The consensus view of China is that the country is imploding due to the collapse of the export sector. This view is widely held and considered almost obvious by experts ranging from Jim Chanos to Marc Faber to just about every private equity investor I know. And all of the arguments make sense. But they may also be dead wrong.
I come to the subject of China having read East Asian history at Villanova University in the 1980s under the wonderful lecturer Cornelius Kiley. Later I worked with many Asian firms as a consultant and then as a researcher covering the semiconductor capital equipment space with Fred Ramberg and Ry Ward. This last experience was most revealing because of the intense competition between China, Taiwan, Japan, Korea and the other nations of the region in terms of manufacture of silicon based components and finished electronics.
The China meltdown scenario is based on the idea that China’s economic activity is entirely based upon export sectors and that domestic demand is not sufficient to support the country. But as my friend and colleague at Tangent Jim Rickards noted recently, if the economy slows the Chinese government will just build a few more cities. Or to put it another way, the Chinese could flush most of the banking sector and just start more banks. After decades of socialist construction, what we think of as market mechanisms are still primitive and tightly controlled political constructs.
When my friend Leland Miller started the China Beige Book (“CBB”) earlier this year, I was fascinated by his reporting that said that the non-export sector is actually stronger in China than most western observers believe. CBB reports in the upcoming Q3 2012 analysis:
“China’s economy is not just manufacturing, and there has been a general over-reaction to that sector’s problems. While CBB Q3 results confirm manufacturing weakness, our survey extends to retail, services, property, and other sectors. Most other sectors show more resilience and greater confidence than manufacturing.”
What is more interesting is that CBB reports a decline in the demand for credit in China, this even in the face of a loser monetary posture by the central bank. There may be a finite limit to China’s ability to absorb the disastrous decline in exports, but perhaps the west is over-estimating the importance of such a shock, both in political and economic terms.
Having worked in a number of “emerging markets,” the western fixation with government economic data in China and other nations always astonishes me. Jeffrey Sachs scandalized the Chinese government years ago by suggesting that the data was “too good to be true,” and indeed it was. Or as CBB put it in their Q2 report: “Astonishingly, virtually all economic analysis of China—even by the most high-profile China experts, macro- economists, investment Banks and hedge fund managers—still relies on this sorely limited set of state-sanctioned figures.”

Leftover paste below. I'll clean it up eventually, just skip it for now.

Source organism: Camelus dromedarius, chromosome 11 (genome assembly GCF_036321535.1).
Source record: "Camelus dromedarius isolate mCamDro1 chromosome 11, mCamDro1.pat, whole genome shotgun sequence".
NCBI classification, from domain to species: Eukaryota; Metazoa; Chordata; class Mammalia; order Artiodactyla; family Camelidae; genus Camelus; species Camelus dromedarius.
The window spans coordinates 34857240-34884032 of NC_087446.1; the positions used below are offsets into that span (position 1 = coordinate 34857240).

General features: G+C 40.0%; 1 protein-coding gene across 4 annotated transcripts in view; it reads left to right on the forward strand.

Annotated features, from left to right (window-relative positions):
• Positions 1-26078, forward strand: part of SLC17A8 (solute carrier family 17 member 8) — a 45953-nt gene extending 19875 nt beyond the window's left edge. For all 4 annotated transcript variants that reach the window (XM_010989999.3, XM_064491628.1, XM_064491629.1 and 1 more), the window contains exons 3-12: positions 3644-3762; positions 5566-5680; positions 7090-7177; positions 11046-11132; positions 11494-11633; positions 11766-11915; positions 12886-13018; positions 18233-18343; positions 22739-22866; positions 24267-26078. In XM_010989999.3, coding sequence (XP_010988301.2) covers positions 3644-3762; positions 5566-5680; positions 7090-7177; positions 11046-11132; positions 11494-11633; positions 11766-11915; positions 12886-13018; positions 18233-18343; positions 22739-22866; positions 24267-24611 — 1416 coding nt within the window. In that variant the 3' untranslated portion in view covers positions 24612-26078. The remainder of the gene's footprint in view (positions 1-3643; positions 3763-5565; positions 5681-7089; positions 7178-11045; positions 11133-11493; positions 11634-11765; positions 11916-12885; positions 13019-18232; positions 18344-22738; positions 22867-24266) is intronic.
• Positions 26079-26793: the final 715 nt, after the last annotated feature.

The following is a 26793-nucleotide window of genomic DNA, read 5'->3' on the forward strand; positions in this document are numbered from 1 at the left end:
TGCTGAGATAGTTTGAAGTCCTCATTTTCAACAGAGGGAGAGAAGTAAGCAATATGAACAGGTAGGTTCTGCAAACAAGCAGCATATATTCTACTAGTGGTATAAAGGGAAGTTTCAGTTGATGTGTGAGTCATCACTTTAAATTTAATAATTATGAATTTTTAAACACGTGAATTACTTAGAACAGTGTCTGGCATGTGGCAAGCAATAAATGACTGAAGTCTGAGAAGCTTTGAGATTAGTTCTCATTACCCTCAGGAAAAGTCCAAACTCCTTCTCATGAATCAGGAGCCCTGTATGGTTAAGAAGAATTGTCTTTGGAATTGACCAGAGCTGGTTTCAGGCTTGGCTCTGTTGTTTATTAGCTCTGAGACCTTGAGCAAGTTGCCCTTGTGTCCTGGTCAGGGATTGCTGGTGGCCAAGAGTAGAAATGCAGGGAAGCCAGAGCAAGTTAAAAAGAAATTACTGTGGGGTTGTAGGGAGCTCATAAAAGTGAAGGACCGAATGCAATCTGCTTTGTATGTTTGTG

So is China really imploding? My sense is that the reality is a lot more complicated than western audiences believe. Jim Rickards, who travels to Asia regularly, told me today that the CBB report which says that more credit may have lowered interest rates without increasing loan uptake “is completely consistent with the information I received in Hong Kong.”
Rickards adds: “This is why we should expect a decline in the reserve ratio and an increase in the loan to deposit ratio because those are both more powerful ways of stimulating lending than lowering rates. China cannot do QE because there's nothing to buy. Lowering rates does not work because of the asset-liability mismatch. So the only way to ‘ease’ in China is to increase leverage. That works.”
So when you hear western experts wringing their hands over the impending collapse of China’s export driven model, it is useful to remember that this economic model is merely the latest experiment by China’s leaders in imitating western paradigms for growth. This experiment is conducted under the tight control of China’s communist party.
Just look at the news reports today about China deploying an aging aircraft carrier purchased from the Ukraine. China has neither the aircraft nor the trained cadres to actually operate an aircraft carrier at sea, but the desire to emulate the military capabilities of the US and other western nations makes such an expensive endeavor worthwhile.
The fact of having an aircraft carrier is not so much a statement of military might as of geopolitical pretensions as well as internal political need. It is that political prism, ironically, which we also should use to assess economic data coming from China.